But as psychologists like Nobel-winner Daniel Kahneman have shown, System 2 thinking comes in after System 1 has already pushed you one way or the other. Those lists of selling points and persuasive reasons are mostly useful for people who’ve already made an emotional choice in your favour, and are looking to back it up.

Emotional impression

So how do you create that emotional impression? How do you seduce rather than persuade? That bring us back to communication, because communication is still the best way to get an emotional response – just as it was back in the era of grimaces and gestures. These days we don’t need to bang rocks together: we can advertise.

Emotional advertising is the core of marketing effectiveness, whatever category you’re in. The more people feel, the more people buy. At System1 Research we put emotion at the core of our work by making it the centre of our advertising testing and tracking: other systems claim to measure emotional effectiveness, we place it at the centre of our model for predicting advertising efficiency.

We know emotion is vital to advertising because of pioneering work done by a pair of researchers, Les Binet and Peter Field, who have spent a decade analysing the IPA Datamine, a vast resource of case studies collected by the Institute for Practitioners of Advertising in London. The Datamine includes all IPA effectiveness award winners and entries, in both B2C and B2B categories, making it the greatest possible resource for answering the question: what really makes advertising work?

These days we don’t need to bang rocks together: we can advertise.

Binet and Field’s work is thorough and fascinating – recommended reading for every marketer. But at the heart of the work is emotion. They look at ad campaigns which use purely emotional ads, ones which use purely ‘rational’, message-driven ads, and ones that mix the two. The results are stark. Even in the short-term, emotional ads beat the rational and mixed ones on generating large business effects (like profit growth and share gain). In the long-term, purely emotional campaigns are almost twice as more likely to do so.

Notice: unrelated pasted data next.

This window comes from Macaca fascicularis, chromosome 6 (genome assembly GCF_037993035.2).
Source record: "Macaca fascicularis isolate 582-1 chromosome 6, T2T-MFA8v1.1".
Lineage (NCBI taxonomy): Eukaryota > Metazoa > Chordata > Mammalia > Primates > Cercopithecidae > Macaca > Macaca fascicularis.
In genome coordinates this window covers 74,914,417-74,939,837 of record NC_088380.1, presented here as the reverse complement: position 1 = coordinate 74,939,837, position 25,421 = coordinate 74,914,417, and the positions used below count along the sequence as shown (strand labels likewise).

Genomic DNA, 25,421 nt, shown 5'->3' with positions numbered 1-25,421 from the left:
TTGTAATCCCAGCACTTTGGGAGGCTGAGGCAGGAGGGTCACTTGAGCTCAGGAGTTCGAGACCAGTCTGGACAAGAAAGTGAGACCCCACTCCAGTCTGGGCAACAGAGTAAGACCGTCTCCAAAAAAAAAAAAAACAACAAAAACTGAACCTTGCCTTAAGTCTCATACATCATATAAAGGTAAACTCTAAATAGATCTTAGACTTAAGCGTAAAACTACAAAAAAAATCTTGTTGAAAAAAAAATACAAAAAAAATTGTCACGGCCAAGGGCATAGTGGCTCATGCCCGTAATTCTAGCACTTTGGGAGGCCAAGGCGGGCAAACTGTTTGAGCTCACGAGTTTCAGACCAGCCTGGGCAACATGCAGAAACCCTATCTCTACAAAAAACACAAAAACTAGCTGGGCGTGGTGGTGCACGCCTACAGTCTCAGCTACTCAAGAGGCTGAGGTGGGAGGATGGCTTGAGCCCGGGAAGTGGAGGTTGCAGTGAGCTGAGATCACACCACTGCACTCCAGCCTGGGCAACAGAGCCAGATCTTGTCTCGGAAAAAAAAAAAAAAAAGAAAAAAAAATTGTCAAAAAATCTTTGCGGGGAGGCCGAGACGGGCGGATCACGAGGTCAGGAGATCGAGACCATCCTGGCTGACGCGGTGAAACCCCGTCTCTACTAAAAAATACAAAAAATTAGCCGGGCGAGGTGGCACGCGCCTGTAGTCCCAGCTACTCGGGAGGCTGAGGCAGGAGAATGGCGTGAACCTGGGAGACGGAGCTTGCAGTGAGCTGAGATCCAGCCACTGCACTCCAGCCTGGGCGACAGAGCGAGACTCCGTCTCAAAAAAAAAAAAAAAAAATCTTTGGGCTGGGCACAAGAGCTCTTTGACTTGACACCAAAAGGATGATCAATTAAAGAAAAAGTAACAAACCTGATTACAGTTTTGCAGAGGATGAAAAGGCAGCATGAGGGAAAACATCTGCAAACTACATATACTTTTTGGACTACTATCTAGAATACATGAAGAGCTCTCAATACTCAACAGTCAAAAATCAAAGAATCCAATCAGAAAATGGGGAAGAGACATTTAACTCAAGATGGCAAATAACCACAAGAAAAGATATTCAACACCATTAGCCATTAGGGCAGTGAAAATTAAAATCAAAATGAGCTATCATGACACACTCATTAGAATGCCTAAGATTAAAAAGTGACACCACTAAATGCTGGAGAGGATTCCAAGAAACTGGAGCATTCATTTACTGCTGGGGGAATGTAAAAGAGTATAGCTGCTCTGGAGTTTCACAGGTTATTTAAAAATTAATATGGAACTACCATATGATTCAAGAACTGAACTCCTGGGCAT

In our new book, System1: Unlocking Profitable Growth, we talk about several case studies that go into this, and look deeper into the link between emotion and great advertising. One of the examples we use is an HSBC ad, designed for the bank’s business customers, called Lemonade.

The ad showed a little girl who runs a lemonade stall – when a busload of Chinese tourists arrives, she quickly changes her prices from dollars to yuan. It’s a cute, funny ad, and very different from the standard dry B2B approach. It tested far better than the average financial services commercial, and HSBC found that not only did it drive business for their B2B products, it also generated a rise in custom for their currency trading desk, too! Emotion wins.

What if you’re not looking for longer-term brand growth right now, but just want some effective customer activation? Emotion is your friend here too, but in a slightly different way. For long-term growth, you need to create positive impressions. For short-term activations, what we call emotional dynamism is what counts – the number of different emotions an ad can create, and how intense it is.

Surprise, and even negative emotions like sadness or anger, can be vital tools in driving short-term customer response. But whichever approach you take – and many of the best ads do both, leaving positive impressions and creating a rollercoaster emotional ride for viewers – it’s clear that when it comes to customer communications, seduction beats persuasion every time.

Tom Ewing is a senior director at System1 Group, and co-author of new book System1: Unlocking Profitable Growth, out now, priced £12.99. For more information see www.System1Group.com